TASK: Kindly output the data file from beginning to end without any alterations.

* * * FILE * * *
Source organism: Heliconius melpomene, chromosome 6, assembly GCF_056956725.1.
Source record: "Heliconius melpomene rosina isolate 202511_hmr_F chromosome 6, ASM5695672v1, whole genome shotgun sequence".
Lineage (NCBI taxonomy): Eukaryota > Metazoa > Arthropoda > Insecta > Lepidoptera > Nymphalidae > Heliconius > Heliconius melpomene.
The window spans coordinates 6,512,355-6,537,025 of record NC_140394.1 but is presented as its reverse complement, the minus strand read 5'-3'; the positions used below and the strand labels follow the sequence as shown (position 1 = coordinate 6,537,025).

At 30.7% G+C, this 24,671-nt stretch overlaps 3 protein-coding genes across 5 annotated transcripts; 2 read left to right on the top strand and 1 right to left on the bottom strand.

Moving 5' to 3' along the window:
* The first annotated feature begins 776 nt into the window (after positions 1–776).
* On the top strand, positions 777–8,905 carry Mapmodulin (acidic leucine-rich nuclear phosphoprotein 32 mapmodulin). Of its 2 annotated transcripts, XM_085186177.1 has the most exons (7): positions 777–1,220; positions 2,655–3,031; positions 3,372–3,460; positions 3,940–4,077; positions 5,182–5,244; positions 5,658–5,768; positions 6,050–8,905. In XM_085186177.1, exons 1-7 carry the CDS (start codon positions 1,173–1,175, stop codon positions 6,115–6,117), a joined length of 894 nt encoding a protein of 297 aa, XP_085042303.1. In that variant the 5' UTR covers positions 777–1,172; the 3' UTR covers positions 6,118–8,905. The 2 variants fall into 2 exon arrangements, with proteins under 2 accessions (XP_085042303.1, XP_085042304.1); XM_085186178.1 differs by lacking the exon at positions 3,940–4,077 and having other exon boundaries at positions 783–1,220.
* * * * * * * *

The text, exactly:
Source organism: Heliconius melpomene, chromosome 6, assembly GCF_056956725.1.
Source record: "Heliconius melpomene rosina isolate 202511_hmr_F chromosome 6, ASM5695672v1, whole genome shotgun sequence".
Lineage (NCBI taxonomy): Eukaryota > Metazoa > Arthropoda > Insecta > Lepidoptera > Nymphalidae > Heliconius > Heliconius melpomene.
The window spans coordinates 6,512,355-6,537,025 of record NC_140394.1 but is presented as its reverse complement, the minus strand read 5'-3'; the positions used below and the strand labels follow the sequence as shown (position 1 = coordinate 6,537,025).

At 30.7% G+C, this 24,671-nt stretch overlaps 3 protein-coding genes across 5 annotated transcripts; 2 read left to right on the top strand and 1 right to left on the bottom strand.

Moving 5' to 3' along the window:
* The first annotated feature begins 776 nt into the window (after positions 1–776).
* On the top strand, positions 777–8,905 carry Mapmodulin (acidic leucine-rich nuclear phosphoprotein 32 mapmodulin). Of its 2 annotated transcripts, XM_085186177.1 has the most exons (7): positions 777–1,220; positions 2,655–3,031; positions 3,372–3,460; positions 3,940–4,077; positions 5,182–5,244; positions 5,658–5,768; positions 6,050–8,905. In XM_085186177.1, exons 1-7 carry the CDS (start codon positions 1,173–1,175, stop codon positions 6,115–6,117), a joined length of 894 nt encoding a protein of 297 aa, XP_085042303.1. In that variant the 5' UTR covers positions 777–1,172; the 3' UTR covers positions 6,118–8,905. The 2 variants fall into 2 exon arrangements, with proteins under 2 accessions (XP_085042303.1, XP_085042304.1); XM_085186178.1 differs by lacking the exon at positions 3,940–4,077 and having other exon boundaries at positions 783–1,220.